Perl checks for rain and issues umbrella warning

Rain Check

Article from Issue 172/2015

A Perl script that retrieves the current weather forecast at dawn helps the Perlmeister decide whether to run the risk or take an umbrella just in case.

In the wet season, the question often arises as to whether rain or snow will fall from the sky during the day and therefore whether it might be advisable to take an umbrella with me to work.

Underground Weather

Ultimately, however, even occasional rain showers around noon would be irrelevant, as long as you could navigate the commute to and from work without getting wet. Luckily, the Weather Underground [1] weather service offers free forecasts for the day. Although they are certainly not 100 percent accurate, they do beat human intuition by a mile.

On CPAN, Perl programmers will find the WWW::Wunderground::API module, which uses a script to fetch the weather data from the server thanks to a free API developer key [2] procured especially for that purpose. The simple script in Listing 1 uses the module; it iterates over the hourly entries in the bulk of JSON data returned and outputs the time and the probability of rain for each hour sent in the pop (probability of precipitation) [3] entry.

Figure 1 shows less than a 50 percent probability of rain in the afternoon; a practicing mathematician might be inclined to leave that umbrella at home.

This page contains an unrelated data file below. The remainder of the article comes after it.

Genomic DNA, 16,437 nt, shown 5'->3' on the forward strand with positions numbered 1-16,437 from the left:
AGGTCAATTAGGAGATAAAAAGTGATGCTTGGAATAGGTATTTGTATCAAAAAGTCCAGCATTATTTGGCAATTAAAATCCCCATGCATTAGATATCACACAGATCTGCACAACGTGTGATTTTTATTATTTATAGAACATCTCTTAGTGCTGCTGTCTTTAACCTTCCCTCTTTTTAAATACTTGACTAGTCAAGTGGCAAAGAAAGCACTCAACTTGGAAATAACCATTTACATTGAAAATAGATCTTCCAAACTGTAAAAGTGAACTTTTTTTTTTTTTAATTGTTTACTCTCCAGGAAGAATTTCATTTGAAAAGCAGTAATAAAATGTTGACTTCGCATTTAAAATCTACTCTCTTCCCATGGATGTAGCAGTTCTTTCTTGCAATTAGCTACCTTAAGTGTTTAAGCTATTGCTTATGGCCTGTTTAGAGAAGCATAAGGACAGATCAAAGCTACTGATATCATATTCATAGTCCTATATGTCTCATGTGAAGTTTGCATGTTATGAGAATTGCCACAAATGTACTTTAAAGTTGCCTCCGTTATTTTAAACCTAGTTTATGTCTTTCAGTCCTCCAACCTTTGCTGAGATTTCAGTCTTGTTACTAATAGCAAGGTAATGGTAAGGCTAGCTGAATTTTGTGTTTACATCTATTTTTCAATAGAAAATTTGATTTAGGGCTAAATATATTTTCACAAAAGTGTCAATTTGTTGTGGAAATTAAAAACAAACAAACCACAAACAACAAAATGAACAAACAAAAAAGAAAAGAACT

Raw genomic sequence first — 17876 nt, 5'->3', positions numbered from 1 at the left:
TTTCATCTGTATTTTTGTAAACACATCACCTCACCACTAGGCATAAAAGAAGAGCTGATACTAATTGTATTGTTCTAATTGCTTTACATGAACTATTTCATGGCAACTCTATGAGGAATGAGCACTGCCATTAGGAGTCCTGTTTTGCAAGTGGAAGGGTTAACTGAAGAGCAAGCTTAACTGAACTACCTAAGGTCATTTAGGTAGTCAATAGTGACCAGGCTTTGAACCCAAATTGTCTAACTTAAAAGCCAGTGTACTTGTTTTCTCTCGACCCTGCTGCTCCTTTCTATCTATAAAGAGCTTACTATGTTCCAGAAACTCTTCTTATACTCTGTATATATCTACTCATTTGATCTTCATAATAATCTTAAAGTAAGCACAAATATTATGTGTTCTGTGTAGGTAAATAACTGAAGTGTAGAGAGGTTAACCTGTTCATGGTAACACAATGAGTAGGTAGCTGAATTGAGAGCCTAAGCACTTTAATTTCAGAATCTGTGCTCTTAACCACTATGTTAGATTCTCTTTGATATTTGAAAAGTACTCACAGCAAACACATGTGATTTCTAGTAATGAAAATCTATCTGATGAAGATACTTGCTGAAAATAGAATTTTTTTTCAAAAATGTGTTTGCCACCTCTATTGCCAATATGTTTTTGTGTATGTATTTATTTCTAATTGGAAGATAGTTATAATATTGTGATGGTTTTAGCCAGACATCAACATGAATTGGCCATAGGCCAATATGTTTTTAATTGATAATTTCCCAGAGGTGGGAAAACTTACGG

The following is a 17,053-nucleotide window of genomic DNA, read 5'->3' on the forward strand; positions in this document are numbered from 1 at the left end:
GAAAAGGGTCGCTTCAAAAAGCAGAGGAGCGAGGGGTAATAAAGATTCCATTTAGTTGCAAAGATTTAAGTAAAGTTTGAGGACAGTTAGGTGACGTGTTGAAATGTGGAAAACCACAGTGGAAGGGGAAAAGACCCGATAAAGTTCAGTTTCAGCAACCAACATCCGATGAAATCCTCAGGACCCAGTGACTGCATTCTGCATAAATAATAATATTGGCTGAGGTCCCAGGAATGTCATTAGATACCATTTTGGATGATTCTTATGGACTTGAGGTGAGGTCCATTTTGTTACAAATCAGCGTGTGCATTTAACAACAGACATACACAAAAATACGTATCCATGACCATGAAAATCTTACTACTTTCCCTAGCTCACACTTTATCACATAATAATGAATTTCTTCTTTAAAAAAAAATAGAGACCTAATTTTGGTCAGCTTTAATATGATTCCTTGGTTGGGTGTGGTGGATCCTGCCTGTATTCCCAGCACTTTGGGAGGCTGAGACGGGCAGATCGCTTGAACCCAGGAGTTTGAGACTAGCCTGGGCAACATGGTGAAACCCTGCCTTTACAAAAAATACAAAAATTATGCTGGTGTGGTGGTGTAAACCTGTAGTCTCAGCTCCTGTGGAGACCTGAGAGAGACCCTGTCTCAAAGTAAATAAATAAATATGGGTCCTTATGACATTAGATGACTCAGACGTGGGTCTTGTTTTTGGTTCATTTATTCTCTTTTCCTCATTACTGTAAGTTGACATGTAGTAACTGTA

Figure 1: Starting with the current hour, Weather Underground outputs the hourly rain probability.

More Than Just Rain

That said, the Underground server returns far more than just the probability of rain. The hourly() method called in line 12 of Listing 1 returns an array of hourly weather elements for the day. As the mass of data in Figure 2 shows, each element points to a number of keys such as humidity or sky (cloud coverage). Finally, the date and time of the forecast are provided under FCTTIME.

Listing 1

01 #!/usr/local/bin/perl -w
02 use strict;
03 use WWW::Wunderground::API;
04 use DateTime;
06 my $w = WWW::Wunderground::API->new(
07   location => "San Francisco, CA",
08   api_key  => "0123456789abcdef",
09   auto_api => 1,
10 );
12 for my $e (@{ $w->hourly }) {
13   my $dt = DateTime->from_epoch(
14     epoch => $e->{ FCTTIME }->{ epoch } );
16   print "$dt: $e->{ pop }%\n";
17 }
Figure 2: The hourly weather forecasts contain not only the probability of rain but also the humidity or temperature.

Listing 1 grabs the epoch entry from the date and converts the Unix seconds since 1970, using the DateTime Perl module, to a readable and easily machine manipulable format for use later.

API Key for an Email Address

The Wunderground server does not give you the data unconditionally, but if you register on the developer page by providing a valid email address [2], you will receive a 16-digit hexadecimal API key in return that enables a limited number of daily queries to the service. If you select the free "Cumulus" plan and also assure the provider that the data will not be used for commercial purposes (Figure 3), you do not need to specify any form of payment. In Listings 1 and 2, you need to replace the string defined by api_key with the API key you are assigned (Figure 4) before use.

Figure 3: The API key required for Weather Underground is issued by the server in exchange for a valid email address.
Figure 4: The API key on Weather Underground consists of an 18-digit hexadecimal number.

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